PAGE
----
In these hilarious essays, the Saturday Night Live head writer and Weekend Update co-anchor learns how to take a beating. 

If there’s one trait that makes someone well suited to comedy, it’s being able to take a punch—metaphorically and, occasionally, physically. 

From growing up in a family of firefighters on Staten Island to commuting three hours a day to high school and “seeing the sights” (like watching a Russian woman throw a stroller off the back of a ferry), to attending Harvard while Facebook was created, Jost shares how he has navigated the world like a slightly smarter Forrest Gump.

You’ll also discover things about Jost that will surprise and confuse you, like how Jimmy Buffett saved his life, how Czech teenagers attacked him with potato salad, how an insect laid eggs inside his legs, and how he competed in a twenty-five-man match at WrestleMania (and almost won). You’ll go behind the scenes at SNL (where he’s written some of the most memorable sketches and characters of the past fifteen years) and Weekend Update. And you’ll experience the life of a touring stand-up comedian—from performing in rural college cafeterias at noon to opening for Dave Chappelle at Radio City Music Hall.

For every accomplishment (hosting the Emmys), there is a setback (hosting the Emmys). And for every absurd moment (watching paramedics give CPR to a raccoon), there is an honest, emotional one (recounting his mother’s experience on the scene of the Twin Towers’ collapse on 9/11). Told with a healthy dose of self-deprecation, A Very Punchable Face reveals the brilliant mind behind some of the dumbest sketches on television, and lays bare the heart and humor of a hardworking guy—with a face you can’t help but want to punch.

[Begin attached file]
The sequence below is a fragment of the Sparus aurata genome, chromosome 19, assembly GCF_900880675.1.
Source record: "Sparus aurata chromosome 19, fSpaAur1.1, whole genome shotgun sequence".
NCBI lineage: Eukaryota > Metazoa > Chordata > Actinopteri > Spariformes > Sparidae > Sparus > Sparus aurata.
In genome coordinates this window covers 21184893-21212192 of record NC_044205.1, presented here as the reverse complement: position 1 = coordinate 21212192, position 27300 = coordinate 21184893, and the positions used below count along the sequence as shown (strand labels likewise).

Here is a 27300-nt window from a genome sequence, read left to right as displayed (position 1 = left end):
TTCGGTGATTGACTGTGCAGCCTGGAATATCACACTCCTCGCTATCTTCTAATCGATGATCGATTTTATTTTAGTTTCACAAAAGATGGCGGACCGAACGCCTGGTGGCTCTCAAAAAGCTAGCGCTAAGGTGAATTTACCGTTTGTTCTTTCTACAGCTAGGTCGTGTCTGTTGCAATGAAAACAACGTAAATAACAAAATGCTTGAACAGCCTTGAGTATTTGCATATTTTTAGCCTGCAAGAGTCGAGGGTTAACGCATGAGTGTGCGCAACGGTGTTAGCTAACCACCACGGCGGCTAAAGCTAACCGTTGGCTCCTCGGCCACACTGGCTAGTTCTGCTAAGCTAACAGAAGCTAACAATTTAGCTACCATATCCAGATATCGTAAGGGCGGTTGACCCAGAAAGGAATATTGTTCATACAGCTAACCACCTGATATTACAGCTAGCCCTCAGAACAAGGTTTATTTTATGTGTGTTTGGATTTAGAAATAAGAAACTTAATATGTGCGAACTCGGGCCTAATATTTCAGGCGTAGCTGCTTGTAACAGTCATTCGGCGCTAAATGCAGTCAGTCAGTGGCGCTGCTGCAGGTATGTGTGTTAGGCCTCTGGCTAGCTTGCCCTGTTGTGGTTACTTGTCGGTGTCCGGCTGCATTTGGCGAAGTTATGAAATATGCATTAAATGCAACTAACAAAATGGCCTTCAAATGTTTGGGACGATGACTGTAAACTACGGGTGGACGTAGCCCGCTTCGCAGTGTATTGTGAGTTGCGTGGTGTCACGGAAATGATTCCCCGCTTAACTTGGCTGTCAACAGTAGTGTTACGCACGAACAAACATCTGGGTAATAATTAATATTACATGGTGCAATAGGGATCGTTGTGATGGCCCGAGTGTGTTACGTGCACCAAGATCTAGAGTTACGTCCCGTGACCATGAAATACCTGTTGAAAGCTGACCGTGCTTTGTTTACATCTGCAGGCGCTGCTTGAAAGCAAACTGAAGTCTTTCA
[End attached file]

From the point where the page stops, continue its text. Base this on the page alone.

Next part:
“I always wanted to punch his face before I read this book. Now I just want to kick him in the balls.”—Larry David

“Colin Jost is as funny as his face is punchable. Which is to say: very. He also knows a lot about Staten Island, soiling himself, internal parasites, and firemen’s pensions. He’s really the whole package. And if you care about comedy—writing it, performing it, watching it, or giving up any semblance of a normal adult life for it—so is his book.”—Zadie Smith
 
“I think this book is fantastic. I haven’t read a single word of it, but it’s got everything I want in a book—a front, a back, a good spine. And it’s got some heft. Whoever wrote this book knew what she was doing. Well done.”—Michael Che